On proper hairpins, the variety found in the Alps and Pyrenees, there is often a drop-off at the edge of the road; a steep drop-off. So, when you go round a hairpin then, depending on the recording rate you've set in the gps device, the actual track may go across the apex of the hairpin, over the drop-off. When Stava or whatever then calculates the acent/descent the algorithm does not seem to disregard this data, so you appear to suddenly drop 20-30m and then gain the same a couple of seconds later. This, needless to say, can produce vastly exaggerated elevation figures on roads with lots of hairpins and steep drop-offs by the side of the road. I did a day up a climb in the Pyrenees last year which my barometric device recorded as a little under 3,000m ascent. As an experiement, I uploaded it to Strava minus the barometric data and the result was, iirc, around 4,000m. Not an insignificant error (and technically correct based purely on the track, but not meaningful in any way)!
 
GLONASS is a sack of poo. The wheel sensor based systems are better for distance recording, IMO. The altimeters are universally flakey for relatively small elevation changes ( relative to aircraft elevations between ground and flight altitudes for example).
 
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Somewhat unlikely that it's her ;)
I'm in the tag-a-long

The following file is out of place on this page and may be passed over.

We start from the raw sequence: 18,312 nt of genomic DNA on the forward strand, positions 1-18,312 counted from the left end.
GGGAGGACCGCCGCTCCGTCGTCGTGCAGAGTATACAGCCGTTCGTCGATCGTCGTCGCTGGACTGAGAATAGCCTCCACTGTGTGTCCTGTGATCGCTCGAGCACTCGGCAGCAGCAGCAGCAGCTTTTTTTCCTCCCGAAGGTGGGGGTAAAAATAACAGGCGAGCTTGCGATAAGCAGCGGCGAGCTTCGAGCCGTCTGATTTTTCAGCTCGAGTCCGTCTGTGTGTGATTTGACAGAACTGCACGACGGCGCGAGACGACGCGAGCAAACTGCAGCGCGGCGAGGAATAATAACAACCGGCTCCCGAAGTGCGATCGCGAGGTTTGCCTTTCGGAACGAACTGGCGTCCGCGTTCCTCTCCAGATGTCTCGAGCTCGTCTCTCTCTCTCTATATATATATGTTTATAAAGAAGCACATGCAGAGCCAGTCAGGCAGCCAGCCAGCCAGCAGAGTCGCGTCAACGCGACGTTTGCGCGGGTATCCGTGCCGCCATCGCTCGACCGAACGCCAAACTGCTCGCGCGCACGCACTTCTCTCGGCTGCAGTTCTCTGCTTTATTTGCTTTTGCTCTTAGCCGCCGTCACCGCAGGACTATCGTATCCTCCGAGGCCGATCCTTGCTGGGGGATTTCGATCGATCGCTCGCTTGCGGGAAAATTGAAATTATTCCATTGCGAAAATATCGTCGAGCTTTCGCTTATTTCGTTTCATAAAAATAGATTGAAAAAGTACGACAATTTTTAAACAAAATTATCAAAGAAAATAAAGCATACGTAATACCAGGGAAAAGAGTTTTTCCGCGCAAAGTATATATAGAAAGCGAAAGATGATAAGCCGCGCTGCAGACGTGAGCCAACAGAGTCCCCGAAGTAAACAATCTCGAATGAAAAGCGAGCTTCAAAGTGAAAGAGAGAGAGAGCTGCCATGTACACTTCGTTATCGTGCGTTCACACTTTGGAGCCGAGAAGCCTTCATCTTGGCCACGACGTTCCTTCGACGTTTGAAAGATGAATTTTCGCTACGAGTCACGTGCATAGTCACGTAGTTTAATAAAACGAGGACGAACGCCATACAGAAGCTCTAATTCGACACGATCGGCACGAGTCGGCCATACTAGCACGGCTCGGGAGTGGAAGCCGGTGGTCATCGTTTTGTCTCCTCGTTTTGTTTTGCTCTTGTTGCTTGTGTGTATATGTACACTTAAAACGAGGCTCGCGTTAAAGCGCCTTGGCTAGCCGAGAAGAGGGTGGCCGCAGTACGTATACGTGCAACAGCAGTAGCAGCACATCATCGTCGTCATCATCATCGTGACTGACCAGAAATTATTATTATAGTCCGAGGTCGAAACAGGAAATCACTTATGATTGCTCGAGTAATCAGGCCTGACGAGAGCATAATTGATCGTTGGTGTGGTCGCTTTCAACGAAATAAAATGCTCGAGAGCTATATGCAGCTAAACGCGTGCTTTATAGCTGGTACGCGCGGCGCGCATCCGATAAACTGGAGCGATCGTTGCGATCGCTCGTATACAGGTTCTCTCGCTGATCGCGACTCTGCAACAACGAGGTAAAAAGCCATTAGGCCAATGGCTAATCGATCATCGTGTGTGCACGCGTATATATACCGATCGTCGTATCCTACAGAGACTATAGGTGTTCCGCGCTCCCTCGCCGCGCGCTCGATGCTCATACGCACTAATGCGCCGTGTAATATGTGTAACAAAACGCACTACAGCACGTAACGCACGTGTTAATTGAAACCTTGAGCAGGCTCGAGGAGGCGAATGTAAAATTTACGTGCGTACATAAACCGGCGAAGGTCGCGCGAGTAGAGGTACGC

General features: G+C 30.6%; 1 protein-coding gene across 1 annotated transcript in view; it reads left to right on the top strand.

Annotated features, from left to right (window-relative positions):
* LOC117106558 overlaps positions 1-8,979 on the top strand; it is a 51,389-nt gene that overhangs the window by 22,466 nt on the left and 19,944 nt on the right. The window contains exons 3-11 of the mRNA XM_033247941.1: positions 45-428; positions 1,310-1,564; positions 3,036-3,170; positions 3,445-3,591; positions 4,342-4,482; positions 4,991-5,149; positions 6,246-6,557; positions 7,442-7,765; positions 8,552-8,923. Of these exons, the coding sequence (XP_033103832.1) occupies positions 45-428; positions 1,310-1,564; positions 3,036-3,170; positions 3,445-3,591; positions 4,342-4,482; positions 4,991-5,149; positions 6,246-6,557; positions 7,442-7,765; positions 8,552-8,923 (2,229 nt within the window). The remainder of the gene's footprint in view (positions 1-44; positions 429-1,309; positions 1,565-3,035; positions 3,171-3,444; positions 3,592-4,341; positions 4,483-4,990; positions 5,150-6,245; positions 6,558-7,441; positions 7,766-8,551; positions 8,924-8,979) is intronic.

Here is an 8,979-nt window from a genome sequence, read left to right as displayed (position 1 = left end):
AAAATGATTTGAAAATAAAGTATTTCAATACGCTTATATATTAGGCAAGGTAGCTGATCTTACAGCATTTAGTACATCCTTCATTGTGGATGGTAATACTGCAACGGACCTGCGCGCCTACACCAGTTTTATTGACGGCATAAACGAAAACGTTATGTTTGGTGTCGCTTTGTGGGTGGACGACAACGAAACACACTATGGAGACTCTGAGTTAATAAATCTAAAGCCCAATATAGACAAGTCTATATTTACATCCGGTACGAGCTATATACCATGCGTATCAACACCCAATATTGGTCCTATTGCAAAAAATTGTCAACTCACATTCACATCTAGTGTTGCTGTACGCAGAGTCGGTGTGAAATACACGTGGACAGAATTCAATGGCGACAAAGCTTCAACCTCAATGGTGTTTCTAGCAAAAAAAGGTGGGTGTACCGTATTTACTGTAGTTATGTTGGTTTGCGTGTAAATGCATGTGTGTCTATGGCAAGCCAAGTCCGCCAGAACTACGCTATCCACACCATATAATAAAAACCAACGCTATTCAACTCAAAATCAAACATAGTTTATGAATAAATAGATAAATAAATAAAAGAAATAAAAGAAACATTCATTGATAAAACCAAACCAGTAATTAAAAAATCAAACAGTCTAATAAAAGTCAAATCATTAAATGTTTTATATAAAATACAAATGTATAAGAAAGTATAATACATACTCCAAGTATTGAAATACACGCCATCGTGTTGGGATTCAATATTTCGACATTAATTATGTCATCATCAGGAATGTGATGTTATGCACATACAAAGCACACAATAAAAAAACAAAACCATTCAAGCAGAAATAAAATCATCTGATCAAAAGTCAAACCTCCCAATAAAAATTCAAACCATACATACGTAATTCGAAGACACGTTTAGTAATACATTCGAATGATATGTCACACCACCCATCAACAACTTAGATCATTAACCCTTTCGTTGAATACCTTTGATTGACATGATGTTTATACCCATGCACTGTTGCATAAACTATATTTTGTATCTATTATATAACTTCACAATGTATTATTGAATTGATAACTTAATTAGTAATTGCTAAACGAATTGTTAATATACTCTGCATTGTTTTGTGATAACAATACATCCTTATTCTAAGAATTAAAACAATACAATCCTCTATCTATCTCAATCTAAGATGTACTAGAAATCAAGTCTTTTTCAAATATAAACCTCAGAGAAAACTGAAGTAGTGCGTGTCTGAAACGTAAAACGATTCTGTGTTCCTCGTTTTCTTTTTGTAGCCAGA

boat.png

[QUOTE 4938214, member: 9609"]they must have improved enormously since I used them, is that GPS or barometric pressure ?[/QUOTE]

When did you stop using it? 2011? I've been getting consistent elevation on flatland since I first started using Strava. GPS only (I did have a phone with a barometer, but strava did not use that data)

[QUOTE 4938214, member: 9609"]and where are you that is so flat. ? even a competitions standards snooker table could have up 5metres of rise and fall in 20km ![/QUOTE]

@Globalti is nearly right :smile:

View: https://www.strava.com/activities/19751519/embed/965568877defd50a917fba5fe0c053242b8192bd
 
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Mr Celine

Discordian
Location
Not Ingolstadt
Here's a screengrab of the strava segment on the hill that @User9609 is shaking his bike at in his avatar photo. I've done the hill a couple of times but not on strava and I don't recall the vertical pitch at all, though I do have a triple and had to use the granny ring.

stravasegment.png
 
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Zimbob

Senior Member
Location
Inverness
31057289755_3135fa7215_b.jpgCapture Strava variance... by zimbob.co.uk, on Flickr

I've found it's maybe not so much Strava, as more the device.... A fair discrepancy on the run above as an example, mine recorded on a Garmin Edge 200, my lady friend's on an 820. Oddly, her's shows as slightly longer too, when, if anything it ought to be the other way round owing to her Privacy Zone setting.

It's not a big deal really, but I feel the hills more than she does so it's a trifle unfair :laugh: :blush: